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2 men killed in Cessna plane crash on Kauai’s Na Pali Coast identified

Civil Air Patrol plane was conducting monthly tsunami warning practice runs when the crash happened.
Published: Mar. 21, 2022 at 11:16 AM HST|Updated: Mar. 21, 2022 at 3:21 PM HST
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HONOLULU (HawaiiNewsNow) - The Federal Aviation Administration and National Transportation Safety Board are investigating a fatal plane crash on Kauai on Sunday.

The victims on board the plane were identified by the Kauai Police Department Monday as 76-year-old James Degnan of Princeville, and 78-year-old David Parker of Kapa’a. Officials said they were the pilot and co-pilot of the aircraft.

Multiple county and state crews responded to the area of Kauai’s Kalalau Lookout in Kokee Sunday after reports of the crash around 3:15 p.m.

KPD said witnesses reported seeing the plane flying low in the area before they heard it slam into the mountain.

Flight records show the single-engine Cessna took off from Lihue at 2:30 Sunday afternoon on a clockwise training flight around Kauai.

After the plane went down, the search area was eventually narrowed to the Kalalau and the Pu’u o Kila lookouts before emergency crews located the remnants of the plane a few thousand feet below the Kalalau Lookout. The terrain is extremely steep and dangerous, which challenged recovery efforts.

The plane that crashed was a single-engine Cessna 172 Skyhawk, according to preliminary information from the FAA. Authorities said the Civil Air Patrol plane was conducting monthly tsunami warning practice runs when the crash happened.

Read more: Officials: Pilots were on routine monthly training mission when crash happened

Multiple agencies worked to track down the location of the downed plane on Kauai's mountainous...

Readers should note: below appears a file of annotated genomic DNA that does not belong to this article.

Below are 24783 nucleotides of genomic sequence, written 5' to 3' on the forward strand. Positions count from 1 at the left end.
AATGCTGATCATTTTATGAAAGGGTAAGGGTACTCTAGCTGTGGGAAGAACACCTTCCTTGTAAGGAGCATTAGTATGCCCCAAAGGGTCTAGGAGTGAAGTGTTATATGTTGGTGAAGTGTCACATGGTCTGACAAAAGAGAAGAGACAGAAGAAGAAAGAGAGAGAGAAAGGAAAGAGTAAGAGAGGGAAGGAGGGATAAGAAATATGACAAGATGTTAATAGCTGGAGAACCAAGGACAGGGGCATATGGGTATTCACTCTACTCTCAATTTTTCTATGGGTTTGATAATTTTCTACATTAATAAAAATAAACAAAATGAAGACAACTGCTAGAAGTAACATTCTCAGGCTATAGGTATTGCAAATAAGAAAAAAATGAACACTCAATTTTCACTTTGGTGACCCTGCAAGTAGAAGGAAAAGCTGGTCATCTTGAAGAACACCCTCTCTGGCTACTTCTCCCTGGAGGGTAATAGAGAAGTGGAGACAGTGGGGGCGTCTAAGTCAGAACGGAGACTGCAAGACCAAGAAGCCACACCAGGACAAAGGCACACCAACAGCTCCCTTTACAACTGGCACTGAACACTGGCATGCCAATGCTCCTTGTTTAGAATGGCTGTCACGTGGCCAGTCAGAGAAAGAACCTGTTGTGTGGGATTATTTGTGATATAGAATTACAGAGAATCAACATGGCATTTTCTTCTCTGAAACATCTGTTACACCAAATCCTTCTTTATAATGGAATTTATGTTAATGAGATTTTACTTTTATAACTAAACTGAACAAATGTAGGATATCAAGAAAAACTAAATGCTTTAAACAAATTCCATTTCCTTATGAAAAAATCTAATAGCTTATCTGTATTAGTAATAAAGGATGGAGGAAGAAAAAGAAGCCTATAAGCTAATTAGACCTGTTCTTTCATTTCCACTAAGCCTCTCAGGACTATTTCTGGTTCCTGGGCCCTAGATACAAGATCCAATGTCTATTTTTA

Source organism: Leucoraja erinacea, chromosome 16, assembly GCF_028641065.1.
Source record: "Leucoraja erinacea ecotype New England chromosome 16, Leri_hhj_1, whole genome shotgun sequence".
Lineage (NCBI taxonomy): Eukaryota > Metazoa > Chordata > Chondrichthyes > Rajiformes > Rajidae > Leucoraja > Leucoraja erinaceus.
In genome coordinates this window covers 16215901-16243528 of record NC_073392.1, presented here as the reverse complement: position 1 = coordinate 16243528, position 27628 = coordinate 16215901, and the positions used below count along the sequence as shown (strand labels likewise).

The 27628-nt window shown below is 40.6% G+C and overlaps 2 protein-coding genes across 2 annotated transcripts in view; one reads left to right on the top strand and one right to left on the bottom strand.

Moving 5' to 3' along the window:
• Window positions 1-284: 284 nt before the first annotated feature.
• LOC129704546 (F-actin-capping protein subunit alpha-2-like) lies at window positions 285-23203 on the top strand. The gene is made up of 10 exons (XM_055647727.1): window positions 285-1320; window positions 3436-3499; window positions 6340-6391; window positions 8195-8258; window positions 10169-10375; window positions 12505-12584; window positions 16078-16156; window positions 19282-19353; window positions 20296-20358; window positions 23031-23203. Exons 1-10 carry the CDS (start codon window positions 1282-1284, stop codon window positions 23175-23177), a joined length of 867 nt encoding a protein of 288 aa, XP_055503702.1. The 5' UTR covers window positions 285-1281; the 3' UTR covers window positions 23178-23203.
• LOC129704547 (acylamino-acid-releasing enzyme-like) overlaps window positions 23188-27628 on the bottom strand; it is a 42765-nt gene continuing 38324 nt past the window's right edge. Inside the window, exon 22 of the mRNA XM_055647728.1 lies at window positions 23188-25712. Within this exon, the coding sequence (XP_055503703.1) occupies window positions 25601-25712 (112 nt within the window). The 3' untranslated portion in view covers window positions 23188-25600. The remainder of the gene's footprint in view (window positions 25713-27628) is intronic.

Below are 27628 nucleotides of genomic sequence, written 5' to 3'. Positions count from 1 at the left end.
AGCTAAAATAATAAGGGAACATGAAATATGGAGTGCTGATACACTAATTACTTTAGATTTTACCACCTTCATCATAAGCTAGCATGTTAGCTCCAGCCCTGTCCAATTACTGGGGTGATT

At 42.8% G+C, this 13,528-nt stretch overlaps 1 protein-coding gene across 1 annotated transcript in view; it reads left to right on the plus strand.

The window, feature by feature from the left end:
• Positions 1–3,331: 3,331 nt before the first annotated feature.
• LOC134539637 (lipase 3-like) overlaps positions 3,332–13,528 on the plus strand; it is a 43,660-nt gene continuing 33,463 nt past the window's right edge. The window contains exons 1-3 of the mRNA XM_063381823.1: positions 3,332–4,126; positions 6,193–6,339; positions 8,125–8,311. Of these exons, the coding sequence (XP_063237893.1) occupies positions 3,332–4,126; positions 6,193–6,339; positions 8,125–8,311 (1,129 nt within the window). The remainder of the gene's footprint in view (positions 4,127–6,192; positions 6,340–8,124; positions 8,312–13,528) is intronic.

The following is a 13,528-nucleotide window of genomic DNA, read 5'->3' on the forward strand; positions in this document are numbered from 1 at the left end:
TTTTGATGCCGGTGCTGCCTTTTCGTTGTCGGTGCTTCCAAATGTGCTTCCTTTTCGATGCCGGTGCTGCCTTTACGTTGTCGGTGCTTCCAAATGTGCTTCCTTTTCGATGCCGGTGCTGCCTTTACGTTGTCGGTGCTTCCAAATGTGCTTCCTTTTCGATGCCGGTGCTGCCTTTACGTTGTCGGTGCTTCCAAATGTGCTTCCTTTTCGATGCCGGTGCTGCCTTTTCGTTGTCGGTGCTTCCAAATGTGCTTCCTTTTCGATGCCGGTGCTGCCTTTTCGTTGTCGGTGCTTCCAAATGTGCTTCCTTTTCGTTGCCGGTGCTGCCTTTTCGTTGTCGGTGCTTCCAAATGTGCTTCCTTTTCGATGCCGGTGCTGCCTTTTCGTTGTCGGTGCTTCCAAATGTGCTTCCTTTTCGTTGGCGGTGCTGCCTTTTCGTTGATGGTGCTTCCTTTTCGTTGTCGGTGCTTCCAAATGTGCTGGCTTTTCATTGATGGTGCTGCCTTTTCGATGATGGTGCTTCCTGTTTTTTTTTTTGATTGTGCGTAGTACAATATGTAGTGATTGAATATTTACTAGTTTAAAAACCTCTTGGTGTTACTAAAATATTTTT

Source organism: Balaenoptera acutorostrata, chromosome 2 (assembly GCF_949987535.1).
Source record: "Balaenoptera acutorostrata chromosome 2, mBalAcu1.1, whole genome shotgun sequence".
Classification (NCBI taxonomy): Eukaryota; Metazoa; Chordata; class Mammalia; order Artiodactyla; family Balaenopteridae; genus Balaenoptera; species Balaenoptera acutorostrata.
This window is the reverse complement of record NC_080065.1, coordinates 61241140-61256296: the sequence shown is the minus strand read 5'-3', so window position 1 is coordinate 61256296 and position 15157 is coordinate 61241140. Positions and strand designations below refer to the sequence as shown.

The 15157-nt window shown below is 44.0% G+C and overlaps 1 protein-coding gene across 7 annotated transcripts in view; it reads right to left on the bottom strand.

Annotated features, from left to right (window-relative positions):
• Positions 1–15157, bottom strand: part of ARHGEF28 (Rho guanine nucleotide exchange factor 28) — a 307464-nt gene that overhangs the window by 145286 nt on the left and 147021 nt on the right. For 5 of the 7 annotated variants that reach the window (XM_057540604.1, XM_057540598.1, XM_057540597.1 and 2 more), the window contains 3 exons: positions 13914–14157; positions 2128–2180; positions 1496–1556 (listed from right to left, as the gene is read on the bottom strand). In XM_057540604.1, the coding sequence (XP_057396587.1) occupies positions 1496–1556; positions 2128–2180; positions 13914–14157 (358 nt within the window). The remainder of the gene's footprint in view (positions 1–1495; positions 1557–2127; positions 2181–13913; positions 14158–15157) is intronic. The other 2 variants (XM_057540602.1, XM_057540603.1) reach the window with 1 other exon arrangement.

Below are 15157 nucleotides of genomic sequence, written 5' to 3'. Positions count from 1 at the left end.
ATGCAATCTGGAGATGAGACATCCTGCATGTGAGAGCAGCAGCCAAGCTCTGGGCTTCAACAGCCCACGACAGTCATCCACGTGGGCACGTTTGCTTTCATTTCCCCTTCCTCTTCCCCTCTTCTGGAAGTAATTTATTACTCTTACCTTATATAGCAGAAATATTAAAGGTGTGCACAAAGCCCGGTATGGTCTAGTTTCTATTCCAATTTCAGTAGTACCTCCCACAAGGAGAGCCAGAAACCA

Multiple agencies worked to track down the location of the downed plane on Kauai's mountainous Kalalau coast.(KPD)

Rescue and recovery operations were suspended Sunday due to dangerous weather conditions and poor visibility.

Efforts continued Monday and around 10 a.m., police and fire officials recovered the bodies of the two pilots.

“We extend our sincere condolences to the loved ones of James and David, and our partners over at the Civil Air Patrol, whom we work with closely,” said KPD’s Investigative Services Bureau Assistant Chief Bryson Ponce. “These individuals were seasoned pilots who were part of our Kaua’i community, and we know they will be missed deeply.”

Kauai County says there is currently a “no-fly zone” in place for the Kalalau and Kokee areas. The first Kalalau Lookout nearby is also closed.

“We are deeply saddened by the news of this terrible incident, and extend our heartfelt condolences to the families and friends of these pilots who were well known in our tight-knit community,” said Mayor Derek S. K. Kawakami. “The Civil Air Patrol has always been there to help our community during disasters and emergencies. We thank our first responders for working urgently and doing everything they could to bring a sense of closure for those touched by this tragedy. Our thoughts and prayers will continue to be with you all.”

The scene of the crash has since been turned over to the NTSB and FAA for further investigation as they work to figure out exactly what brought down the aircraft.

This is the second deadly aviation crash on Kauai in recent weeks. On Feb. 22, a military-contracted helicopter crashed at the Pacific Missile Range Facility, killing four people. A preliminary report said they were on a mission to retrieve a training torpedo in open waters.

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